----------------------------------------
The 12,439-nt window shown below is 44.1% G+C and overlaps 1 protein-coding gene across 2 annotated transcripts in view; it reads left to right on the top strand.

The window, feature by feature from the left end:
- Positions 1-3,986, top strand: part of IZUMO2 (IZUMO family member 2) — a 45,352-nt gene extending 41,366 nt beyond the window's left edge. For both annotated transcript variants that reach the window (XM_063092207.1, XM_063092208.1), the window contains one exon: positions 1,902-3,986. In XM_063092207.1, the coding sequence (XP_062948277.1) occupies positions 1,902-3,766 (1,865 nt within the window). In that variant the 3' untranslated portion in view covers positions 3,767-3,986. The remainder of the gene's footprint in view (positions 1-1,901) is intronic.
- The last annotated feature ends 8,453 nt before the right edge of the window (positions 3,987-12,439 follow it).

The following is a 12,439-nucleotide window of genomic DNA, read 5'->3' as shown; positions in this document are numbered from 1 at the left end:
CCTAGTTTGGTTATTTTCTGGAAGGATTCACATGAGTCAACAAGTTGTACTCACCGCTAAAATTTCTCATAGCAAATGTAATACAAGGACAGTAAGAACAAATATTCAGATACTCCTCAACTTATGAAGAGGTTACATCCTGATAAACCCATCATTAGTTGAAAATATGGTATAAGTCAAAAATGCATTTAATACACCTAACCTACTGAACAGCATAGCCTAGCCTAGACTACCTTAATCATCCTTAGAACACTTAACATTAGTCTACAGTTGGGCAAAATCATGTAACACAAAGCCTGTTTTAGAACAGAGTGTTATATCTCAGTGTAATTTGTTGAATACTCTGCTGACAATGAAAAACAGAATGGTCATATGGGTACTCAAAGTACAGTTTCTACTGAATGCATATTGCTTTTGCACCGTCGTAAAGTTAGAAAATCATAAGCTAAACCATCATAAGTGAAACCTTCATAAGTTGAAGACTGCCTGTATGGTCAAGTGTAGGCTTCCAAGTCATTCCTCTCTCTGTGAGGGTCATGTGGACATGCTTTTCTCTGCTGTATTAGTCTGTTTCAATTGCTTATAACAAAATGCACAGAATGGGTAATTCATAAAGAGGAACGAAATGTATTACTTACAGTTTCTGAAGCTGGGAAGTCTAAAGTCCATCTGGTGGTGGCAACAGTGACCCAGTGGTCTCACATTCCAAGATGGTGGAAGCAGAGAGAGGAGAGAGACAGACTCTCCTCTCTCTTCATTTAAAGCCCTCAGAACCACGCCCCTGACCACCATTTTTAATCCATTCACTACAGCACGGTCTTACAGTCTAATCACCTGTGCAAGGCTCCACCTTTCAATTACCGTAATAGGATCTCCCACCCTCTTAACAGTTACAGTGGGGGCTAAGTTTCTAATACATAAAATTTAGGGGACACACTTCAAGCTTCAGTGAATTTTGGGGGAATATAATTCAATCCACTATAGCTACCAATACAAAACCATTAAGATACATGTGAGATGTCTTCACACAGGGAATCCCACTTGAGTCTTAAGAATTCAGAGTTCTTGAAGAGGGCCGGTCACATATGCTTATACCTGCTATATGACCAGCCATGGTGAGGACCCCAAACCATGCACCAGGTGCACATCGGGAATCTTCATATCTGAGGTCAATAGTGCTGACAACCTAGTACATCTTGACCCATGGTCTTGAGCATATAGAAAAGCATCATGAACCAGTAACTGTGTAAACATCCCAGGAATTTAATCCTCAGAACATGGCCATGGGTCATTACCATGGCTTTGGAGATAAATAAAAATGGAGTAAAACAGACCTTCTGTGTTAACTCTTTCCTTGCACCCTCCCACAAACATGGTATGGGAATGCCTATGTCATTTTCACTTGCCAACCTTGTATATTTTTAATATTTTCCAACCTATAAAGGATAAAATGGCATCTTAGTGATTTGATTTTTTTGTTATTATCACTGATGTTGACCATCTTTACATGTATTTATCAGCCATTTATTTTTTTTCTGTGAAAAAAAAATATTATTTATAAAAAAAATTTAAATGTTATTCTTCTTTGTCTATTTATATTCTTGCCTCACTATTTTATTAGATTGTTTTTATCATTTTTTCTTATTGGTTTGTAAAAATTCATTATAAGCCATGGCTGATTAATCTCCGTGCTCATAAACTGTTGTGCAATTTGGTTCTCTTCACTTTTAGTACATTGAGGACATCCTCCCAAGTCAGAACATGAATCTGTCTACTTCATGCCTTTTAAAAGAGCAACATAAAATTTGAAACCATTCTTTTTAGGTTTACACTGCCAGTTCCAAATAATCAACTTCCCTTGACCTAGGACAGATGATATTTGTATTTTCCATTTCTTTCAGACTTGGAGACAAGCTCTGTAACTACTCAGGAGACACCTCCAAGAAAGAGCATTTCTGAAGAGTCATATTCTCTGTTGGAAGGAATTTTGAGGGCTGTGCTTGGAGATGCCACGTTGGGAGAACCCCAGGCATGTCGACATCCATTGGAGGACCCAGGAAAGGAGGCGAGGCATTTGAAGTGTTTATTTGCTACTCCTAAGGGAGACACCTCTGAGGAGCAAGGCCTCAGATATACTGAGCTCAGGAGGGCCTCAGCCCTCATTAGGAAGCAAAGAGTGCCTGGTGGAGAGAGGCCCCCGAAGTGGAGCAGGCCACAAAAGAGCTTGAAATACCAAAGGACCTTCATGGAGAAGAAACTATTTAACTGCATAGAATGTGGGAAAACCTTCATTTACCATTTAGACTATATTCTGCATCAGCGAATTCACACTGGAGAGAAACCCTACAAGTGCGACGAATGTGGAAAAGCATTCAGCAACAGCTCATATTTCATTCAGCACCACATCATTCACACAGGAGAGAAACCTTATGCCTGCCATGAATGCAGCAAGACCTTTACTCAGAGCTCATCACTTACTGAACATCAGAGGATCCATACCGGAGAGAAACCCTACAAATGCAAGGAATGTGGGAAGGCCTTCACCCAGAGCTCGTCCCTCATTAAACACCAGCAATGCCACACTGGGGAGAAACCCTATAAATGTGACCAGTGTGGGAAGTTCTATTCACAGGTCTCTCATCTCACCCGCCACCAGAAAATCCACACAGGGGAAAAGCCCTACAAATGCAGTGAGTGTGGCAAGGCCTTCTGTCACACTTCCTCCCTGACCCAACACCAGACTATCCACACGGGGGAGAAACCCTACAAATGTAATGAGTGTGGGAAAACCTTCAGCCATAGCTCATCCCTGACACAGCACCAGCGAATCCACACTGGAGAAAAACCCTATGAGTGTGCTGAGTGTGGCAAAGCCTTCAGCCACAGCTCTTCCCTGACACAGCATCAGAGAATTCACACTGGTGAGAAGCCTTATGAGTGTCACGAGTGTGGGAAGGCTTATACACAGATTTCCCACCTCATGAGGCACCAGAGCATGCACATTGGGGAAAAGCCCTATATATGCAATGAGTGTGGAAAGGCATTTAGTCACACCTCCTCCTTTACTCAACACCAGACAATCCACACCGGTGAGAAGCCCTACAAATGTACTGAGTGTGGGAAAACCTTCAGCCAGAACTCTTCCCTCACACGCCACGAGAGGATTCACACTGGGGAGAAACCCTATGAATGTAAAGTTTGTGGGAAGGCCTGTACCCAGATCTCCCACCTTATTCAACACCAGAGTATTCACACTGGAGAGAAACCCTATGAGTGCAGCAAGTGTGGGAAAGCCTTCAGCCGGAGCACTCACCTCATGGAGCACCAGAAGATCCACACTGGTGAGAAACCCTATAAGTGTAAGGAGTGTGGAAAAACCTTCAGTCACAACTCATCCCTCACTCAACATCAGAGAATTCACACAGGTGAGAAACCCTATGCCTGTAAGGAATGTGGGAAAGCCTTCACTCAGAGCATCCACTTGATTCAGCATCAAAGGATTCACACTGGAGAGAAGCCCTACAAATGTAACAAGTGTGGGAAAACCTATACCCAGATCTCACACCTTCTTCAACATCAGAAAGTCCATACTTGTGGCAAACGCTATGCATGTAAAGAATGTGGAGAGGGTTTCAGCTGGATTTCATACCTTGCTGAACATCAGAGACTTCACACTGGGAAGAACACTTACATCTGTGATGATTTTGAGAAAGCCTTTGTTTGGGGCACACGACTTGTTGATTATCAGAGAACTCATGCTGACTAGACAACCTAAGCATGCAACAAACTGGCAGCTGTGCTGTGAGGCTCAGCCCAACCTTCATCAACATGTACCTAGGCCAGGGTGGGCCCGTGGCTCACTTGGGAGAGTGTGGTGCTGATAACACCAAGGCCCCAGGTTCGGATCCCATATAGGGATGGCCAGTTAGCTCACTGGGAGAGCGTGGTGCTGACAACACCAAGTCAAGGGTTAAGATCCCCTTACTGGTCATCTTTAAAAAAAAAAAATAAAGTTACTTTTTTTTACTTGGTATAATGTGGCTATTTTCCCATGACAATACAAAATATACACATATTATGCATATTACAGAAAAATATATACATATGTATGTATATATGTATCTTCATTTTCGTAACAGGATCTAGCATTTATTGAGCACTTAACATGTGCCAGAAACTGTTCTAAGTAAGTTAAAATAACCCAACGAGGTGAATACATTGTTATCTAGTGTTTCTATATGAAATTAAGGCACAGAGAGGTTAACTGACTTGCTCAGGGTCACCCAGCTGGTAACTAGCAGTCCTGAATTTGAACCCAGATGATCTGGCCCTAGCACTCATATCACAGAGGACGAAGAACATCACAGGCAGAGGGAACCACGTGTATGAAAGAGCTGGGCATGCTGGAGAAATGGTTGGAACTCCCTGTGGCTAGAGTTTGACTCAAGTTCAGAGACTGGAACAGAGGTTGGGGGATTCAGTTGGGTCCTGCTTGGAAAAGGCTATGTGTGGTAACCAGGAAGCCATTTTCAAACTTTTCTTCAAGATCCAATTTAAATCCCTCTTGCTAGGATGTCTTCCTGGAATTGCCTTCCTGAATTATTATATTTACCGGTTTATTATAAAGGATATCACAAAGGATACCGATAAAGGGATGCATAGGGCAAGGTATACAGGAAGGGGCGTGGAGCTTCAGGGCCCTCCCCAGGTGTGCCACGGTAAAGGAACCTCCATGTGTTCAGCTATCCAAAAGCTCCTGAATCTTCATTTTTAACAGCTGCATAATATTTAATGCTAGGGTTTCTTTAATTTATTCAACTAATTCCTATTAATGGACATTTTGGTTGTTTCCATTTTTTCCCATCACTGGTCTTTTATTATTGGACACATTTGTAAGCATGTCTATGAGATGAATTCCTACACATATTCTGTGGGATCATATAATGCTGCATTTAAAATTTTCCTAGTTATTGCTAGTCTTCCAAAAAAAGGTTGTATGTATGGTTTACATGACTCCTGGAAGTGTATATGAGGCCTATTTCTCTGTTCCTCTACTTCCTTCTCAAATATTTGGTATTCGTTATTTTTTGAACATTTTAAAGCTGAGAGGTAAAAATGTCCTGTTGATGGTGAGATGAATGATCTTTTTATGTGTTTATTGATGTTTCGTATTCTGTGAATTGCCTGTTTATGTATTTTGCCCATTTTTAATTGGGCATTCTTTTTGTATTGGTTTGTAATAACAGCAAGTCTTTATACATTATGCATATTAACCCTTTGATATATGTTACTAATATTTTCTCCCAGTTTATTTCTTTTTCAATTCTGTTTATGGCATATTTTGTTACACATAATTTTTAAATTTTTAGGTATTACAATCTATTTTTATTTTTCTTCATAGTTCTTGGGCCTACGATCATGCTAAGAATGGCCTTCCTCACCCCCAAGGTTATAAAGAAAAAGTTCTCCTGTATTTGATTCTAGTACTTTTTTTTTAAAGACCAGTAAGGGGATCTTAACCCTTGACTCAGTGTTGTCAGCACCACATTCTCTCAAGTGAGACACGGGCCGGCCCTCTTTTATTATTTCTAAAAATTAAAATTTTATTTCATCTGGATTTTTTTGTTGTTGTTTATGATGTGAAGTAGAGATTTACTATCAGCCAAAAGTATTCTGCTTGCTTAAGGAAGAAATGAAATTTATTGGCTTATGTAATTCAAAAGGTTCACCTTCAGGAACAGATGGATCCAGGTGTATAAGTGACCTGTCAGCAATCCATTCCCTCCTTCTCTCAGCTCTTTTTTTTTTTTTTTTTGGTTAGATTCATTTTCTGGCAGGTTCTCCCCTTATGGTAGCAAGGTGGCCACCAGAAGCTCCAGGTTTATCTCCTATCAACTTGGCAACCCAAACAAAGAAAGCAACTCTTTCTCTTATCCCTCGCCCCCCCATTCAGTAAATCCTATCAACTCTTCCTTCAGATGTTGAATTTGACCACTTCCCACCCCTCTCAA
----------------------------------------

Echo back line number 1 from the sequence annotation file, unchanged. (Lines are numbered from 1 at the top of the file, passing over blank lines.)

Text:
The 12,439-nt window shown below is 44.1% G+C and overlaps 1 protein-coding gene across 2 annotated transcripts in view; it reads left to right on the top strand.